Coming down from a period of spectacular growth and booming budgets, the Mountain View Whisman School District adopted a budget earlier this month that mixes red ink with a large drop in per-student spending.
Even with school board-endorsed cuts to staffing and programs, budget documents show $7 million in planned deficit spending over the next three years. Despite concerns about a balanced budget, some of the cut staffing and programs approved in February were restored in the final budget, and trustees are already making a list for what else to restore if more money becomes available.
The budget for the upcoming 2019-20 school year, unanimously approved on June 13, includes deficit spending of just under $3 million, which was tempered by numerous cuts recommended by Superintendent Ayinde Rudolph. Fewer instructional coaches will serve the same number of classroom teachers, family outreach staff known as school community engagement facilitators (SCEFs) are getting cut and the districtwide summer school program will be eliminated. School support staff for at-risk youth are also being cut, in part because they were never budgeted as permanent positions, Rudolph said.
"These were only for one year, and they were always contingent on funding," he said.
A vacant administrative position overseeing special education will also go unfilled; Rudolph said the position was considered unnecessary. Bus drivers, maintenance staff, an accountant, a translator and an administrative secretary are all positions that were eliminated by the district's leadership in 2018.
Estimates in February show those cuts were supposed to bring 2019-20 deficit spending down to $1.5 million, but that number nearly doubled to $2.9 million in the months that followed. Textbook adoption that was originally postponed for two years made it back into the budget, which will draw from funds provided by the city's Shoreline Regional Park fund, and the new Vargas Elementary School will have its own designated librarian. The district had previously planned to rotate librarians from other schools run the Vargas library, an idea that was later rejected by the school board in March.
The budget assumptions do not include potential raises for teachers and classified employees, which added an extra $2.4 million in costs last year.
District spending has gone up significantly as property tax revenue reached staggering new heights, with annual double-digit growth for the last three years. Per-student expenditures have increased by 73% in the last five years, reaching a high point of $15,797 for the 2018-19 school year. Due to a sudden drop in tax growth and the round of budget cuts that followed, per-student spending is expected to sink back down to $15,003 in the upcoming school year.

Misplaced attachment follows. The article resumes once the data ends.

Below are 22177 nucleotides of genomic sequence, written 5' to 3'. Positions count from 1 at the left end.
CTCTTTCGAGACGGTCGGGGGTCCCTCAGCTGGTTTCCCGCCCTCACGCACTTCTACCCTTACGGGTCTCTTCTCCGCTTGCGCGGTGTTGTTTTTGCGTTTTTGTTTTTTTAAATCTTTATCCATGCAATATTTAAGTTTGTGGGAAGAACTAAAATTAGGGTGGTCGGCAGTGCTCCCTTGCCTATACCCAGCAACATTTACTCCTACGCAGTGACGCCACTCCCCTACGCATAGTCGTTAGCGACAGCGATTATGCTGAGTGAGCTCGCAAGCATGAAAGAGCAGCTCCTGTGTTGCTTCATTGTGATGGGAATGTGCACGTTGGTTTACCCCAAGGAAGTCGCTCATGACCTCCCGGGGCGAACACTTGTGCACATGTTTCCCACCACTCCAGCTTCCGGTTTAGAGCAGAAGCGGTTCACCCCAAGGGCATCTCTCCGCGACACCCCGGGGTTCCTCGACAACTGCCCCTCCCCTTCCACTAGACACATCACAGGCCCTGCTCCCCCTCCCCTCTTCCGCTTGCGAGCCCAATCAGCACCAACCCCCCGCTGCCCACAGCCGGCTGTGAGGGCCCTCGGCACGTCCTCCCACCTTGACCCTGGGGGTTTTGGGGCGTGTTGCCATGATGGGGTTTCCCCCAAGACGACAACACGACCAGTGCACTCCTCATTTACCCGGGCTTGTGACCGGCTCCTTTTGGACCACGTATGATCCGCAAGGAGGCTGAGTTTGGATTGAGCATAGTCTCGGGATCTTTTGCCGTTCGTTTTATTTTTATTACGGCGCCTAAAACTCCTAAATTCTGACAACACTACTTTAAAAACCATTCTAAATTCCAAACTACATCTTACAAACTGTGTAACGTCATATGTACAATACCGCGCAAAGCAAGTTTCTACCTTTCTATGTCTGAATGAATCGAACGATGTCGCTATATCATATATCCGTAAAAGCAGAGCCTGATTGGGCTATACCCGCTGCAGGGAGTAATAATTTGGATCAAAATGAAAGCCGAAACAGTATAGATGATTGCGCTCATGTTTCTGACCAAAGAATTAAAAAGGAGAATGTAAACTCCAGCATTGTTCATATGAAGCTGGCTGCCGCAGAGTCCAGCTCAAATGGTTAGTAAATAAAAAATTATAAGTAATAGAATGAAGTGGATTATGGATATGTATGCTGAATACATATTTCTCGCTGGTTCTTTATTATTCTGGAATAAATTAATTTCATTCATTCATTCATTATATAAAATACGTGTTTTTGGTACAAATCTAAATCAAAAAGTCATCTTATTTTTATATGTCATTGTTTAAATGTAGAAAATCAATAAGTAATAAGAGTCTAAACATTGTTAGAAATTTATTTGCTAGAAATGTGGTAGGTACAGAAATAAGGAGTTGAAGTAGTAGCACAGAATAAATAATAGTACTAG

The softening of the local economy puts pressure on the school district's budget in multiple ways. The district has sought to pay for the construction of Vargas Elementary School through developer fees, but when construction slows, so does the money. When developer fees dry up, the district has to dip further into lease revenue -- generated by leasing school sites to Google and a private school -- that would have gone into the general fund.
Although still deep in the red and far from the board's own stated goal of having a balanced budget by the year 2020, school board members reviewed June 13 a priority list for "reinstatement" of budget cuts, in the event that more money becomes available. Rudolph's recommendations called for bringing back districtwide summer school as a first priority, followed by at-risk supervisors, reinstatement of community engagement coordinators and rehiring instructional coaches for teachers.
Board members strongly disagreed with the priorities and essentially flipped them upside-down, arguing instructional coaches and supervisors for at-risk youth were going to have the greatest positive affect on students.
"For each dollar, what is the maximum impact we're going to have in terms of students and student gains, so we should frame (the priorities) along those lines," said board president Tamara Wilson.
Board member Ellen Wheeler also made a pitch for some type of after-school program for low-income families and working parents with children at Mistral Elementary. Earlier in the meeting, close to a dozen parents -- mostly speaking in Spanish -- urged the board to consider a program similar to the Beyond the Bell program co-sponsored by the city.
Mistral Elementary School, home to the district's Dual Immersion language program, used to have access to after-school child care through Beyond the Bell when it was part of Castro Elementary. By splitting the program off as its own separate school in 2015, those services were no longer available to needy Mistral families. About 44% of Mistral students qualify for free and reduced-price meals, making it the district's third-highest concentration of low-income families, behind Castro and Theuerkauf elementary schools.
Parent Bridget Harrison presented a letter on behalf of 200 parents urging the board to consider investing in an after-school program at the school, calling it a badly needed resource for families working full-jobs to stay in Mountain View. Mistral parent Imelda Moreno, speaking through a translator, said she worries children from low-income families need a supportive environment to play and do homework, many of whom live in small apartments.
Mistral did not qualify for a Beyond the Bell program, making it the only school with more than 40% low-income students without the after-school program. The alternative, the districtwide "Right at School" child care program, costs $480 each month, which is unaffordable to many of those families, according to the letter.
Board members did not take a formal vote on either the priorities for budget reinstatement or the after-school program.